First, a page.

LIST OF GUIDES

New guides will be added to the list as they become available

Basic Written English
by Bill Ball, Rhea Williams & Tony Scott
Basic Written English (Part 2)
Basic Written English (Part 3)

Business (formal) Writing
by Sidney Callis
Business (formal) Writing Part 2
Business (formal) Writing Part 3
Business (formal) Writing Part 4

Punctuation Guide
by Dr Bernard Lamb

The Double Negative
by Bill Ball and Tony Scott

Grammatical Attraction
by Bill Ball

The Hyphen Puzzle
by Bill Ball
The Hyphen Puzzle Part 2

....'Get off of my cloud'
by Douglas Hitchman

Verbless Sentences
by Bill Ball

My Husband And I
by Ted Bell

Substitute and Replace
by Ted Bell

The QES Helpful Guides To English

The hyphen puzzle (Part 2)

In the first part of this guide, we looked mainly at examples of compounds where hyphens should not be used. Here, now, are my further suggestions and comments.

1. Two-word compound adjectives (not containing adverbs) usually need hyphens when they are used attributively:

  • A red-hot poker.
  • An ivy-covered cottage.
  • His old-fashioned suit.
  • A load-bearing wall.

So, too, do compounds such as 'out of tune' and 'up to date':

  • An out-of-tune piano.
  • Where are the up-to-date figures?

But when they are used predicatively ('The poker is red hot', 'The figures are up to date'), hyphens would not usually be necessary.

2. The prefix 'ex' (where it means former) requires careful handling. It does not matter whether we write 'ex-footballer' or 'ex footballer', or 'ex-model' or 'ex model'; but if the prefix is followed by more than one word we have to be careful. For example, 'ex-marine biologist' could be a biologist who used to be a marine; and 'ex-fighter pilot' could be a pilot who used to be a fighter. The solution is to hyphenate only the words following the 'ex' (ex marine-biologist, ex fighter-pilot). Some authorities suggest using two hyphens (ex-marine-biologist, ex-fighter-pilot); but as 'ex' here means former it does not need a hyphen after it.

3. The hyphen must be used to distinguish, where necessary, between those words that begin with 're' and those that are prefixed by 're' (meaning once more). Here are some examples:

  • Reform (abolish etc) but Re-form (form again).
  • Relay (a race etc) but Re-lay (lay again).
  • Resign (from an office etc) but Re-sign (sign again).

(The much quoted example, 'All the professionals have resigned and will be available for next week's match' will serve its purpose here).

4. Sometimes the absence of hyphens can lead to ambiguity:
        Twenty three year old horses
        Fresh cream cakes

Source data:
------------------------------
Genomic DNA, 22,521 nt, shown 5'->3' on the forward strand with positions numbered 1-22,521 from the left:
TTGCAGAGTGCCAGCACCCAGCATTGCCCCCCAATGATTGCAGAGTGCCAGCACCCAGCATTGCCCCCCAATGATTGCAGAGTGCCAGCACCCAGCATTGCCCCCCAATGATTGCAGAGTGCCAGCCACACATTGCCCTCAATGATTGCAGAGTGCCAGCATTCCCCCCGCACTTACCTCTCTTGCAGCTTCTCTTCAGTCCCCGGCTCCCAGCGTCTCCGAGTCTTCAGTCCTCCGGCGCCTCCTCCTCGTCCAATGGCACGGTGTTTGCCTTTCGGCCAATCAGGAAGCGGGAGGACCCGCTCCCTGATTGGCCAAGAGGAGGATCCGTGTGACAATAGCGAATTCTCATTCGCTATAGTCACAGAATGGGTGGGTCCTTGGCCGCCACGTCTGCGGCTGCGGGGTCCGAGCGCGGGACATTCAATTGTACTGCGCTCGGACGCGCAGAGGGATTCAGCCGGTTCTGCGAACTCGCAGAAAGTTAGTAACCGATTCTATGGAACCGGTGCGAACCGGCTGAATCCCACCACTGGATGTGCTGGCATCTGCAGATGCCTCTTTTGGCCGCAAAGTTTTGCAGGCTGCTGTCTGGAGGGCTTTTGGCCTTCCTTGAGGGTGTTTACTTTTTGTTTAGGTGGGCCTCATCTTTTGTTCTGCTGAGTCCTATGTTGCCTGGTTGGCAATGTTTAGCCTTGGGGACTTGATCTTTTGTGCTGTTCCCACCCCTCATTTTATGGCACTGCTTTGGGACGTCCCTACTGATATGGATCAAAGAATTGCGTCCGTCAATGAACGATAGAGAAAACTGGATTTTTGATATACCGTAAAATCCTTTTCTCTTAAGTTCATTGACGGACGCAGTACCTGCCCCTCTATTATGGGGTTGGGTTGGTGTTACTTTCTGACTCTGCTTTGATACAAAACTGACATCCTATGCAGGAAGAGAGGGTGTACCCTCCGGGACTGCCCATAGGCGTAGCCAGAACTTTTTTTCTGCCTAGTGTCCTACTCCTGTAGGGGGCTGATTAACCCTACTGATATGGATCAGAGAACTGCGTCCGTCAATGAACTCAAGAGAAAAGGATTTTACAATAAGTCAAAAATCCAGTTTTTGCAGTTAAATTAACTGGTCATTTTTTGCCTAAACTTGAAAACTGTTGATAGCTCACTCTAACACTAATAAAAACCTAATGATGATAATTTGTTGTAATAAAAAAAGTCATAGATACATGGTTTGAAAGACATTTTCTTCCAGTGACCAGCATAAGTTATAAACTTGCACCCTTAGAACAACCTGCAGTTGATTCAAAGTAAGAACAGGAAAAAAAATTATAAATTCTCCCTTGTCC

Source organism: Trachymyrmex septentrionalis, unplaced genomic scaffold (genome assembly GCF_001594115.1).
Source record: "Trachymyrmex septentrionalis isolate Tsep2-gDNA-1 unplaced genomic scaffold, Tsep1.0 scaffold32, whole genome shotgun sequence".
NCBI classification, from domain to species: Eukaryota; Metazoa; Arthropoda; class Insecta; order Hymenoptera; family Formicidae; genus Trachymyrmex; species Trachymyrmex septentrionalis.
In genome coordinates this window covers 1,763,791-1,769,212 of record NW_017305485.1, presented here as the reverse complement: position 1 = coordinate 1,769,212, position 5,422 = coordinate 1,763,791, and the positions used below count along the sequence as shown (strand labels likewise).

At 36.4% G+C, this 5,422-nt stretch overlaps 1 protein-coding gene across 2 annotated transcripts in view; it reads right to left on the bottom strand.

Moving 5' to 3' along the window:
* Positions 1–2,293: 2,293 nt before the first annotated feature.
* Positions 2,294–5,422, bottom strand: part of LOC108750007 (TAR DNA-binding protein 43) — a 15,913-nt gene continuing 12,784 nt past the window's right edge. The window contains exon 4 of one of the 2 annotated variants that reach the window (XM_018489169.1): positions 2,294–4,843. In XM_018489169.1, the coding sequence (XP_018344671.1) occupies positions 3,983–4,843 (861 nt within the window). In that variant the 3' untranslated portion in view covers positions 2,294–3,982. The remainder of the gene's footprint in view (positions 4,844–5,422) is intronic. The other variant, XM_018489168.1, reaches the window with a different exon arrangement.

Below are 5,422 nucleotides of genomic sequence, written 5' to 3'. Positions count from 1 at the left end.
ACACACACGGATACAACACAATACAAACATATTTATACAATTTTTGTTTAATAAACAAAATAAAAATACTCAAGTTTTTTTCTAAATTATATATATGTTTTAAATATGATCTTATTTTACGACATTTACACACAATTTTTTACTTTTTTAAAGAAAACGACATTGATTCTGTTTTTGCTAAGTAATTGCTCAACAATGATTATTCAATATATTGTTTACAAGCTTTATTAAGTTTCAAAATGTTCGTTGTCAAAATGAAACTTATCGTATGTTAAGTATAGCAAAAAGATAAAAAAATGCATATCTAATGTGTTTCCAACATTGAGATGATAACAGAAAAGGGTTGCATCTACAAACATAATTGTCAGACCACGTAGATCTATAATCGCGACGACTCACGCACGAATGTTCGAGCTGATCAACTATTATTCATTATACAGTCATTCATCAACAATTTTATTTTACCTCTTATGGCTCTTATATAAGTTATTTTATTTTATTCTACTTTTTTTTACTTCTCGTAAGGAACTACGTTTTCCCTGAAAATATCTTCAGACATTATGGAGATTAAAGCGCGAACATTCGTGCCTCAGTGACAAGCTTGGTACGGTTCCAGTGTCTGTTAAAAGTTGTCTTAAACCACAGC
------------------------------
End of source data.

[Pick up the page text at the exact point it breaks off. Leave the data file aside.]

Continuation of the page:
Does the first example mean that the horses are twenty-three-years old, that there are twenty horses that are three-years old, or that there are twenty-three year-old horses? Does the second example mean Fresh-cream cakes, or Fresh cream-cakes?

5. The most important problem with hyphens is that the authorities cannot agree whether simple compound nouns consisting of a noun preceded by a noun used as an adjective should be hyphenated or not. Here are some examples with the noun 'water' used in this way. I have deliberately left out hyphens:

                        Water bed    Water melon    Water meter     Water lily    Water main    Water pipe

Some authorities would hyphenate some of these compounds and others would not. The inconsistency is staggering; and it is the same with countless other simple compound nouns where the first word is a noun used as an adjective. Two examples will be sufficient: 'House' as in 'House agent', and 'Ice' as in 'Ice skater'.

The simple fact is that when these compounds are used on their own in the predicate they should never be given hyphens. Are any of the following less easy to read without hyphens?

  • Have you seen my water bed?
  • Pass me the water melon.
  • Are you the house agent?

As attributes of course they may well require hyphens, but never as simple compounds.

I think I have covered the main problem areas with hyphens. Other one-off situations will frequently arise, and we must then decide for ourselves whether to hyphenate or not. For example, we do occasionally have to decide whether to hyphenate 'designations of rank or office' Please check the dictionaries and other authorities for these examples (and many others) to witness firsthand the chaos that Fowler referred to all those years ago:

  • Vice Chairman
  • Attorney General
  • Field Marshal
  • Lieutenant Colonel

I would not use hyphens in any of them. On second thoughts, and having reminded myself that hyphens are essential if they are needed for clarity, perhaps 'Vice Chairman' could suggest that the Chairman is into vice. 'Vice-Chairman' can have its hyphen.

The falling-of-the-accent rule of Fowler has some merit; but on balance it is better to ignore it and rely on the less complicated advice given in this article. Hyphens would then be used only when they are necessary as an aid to being understood.

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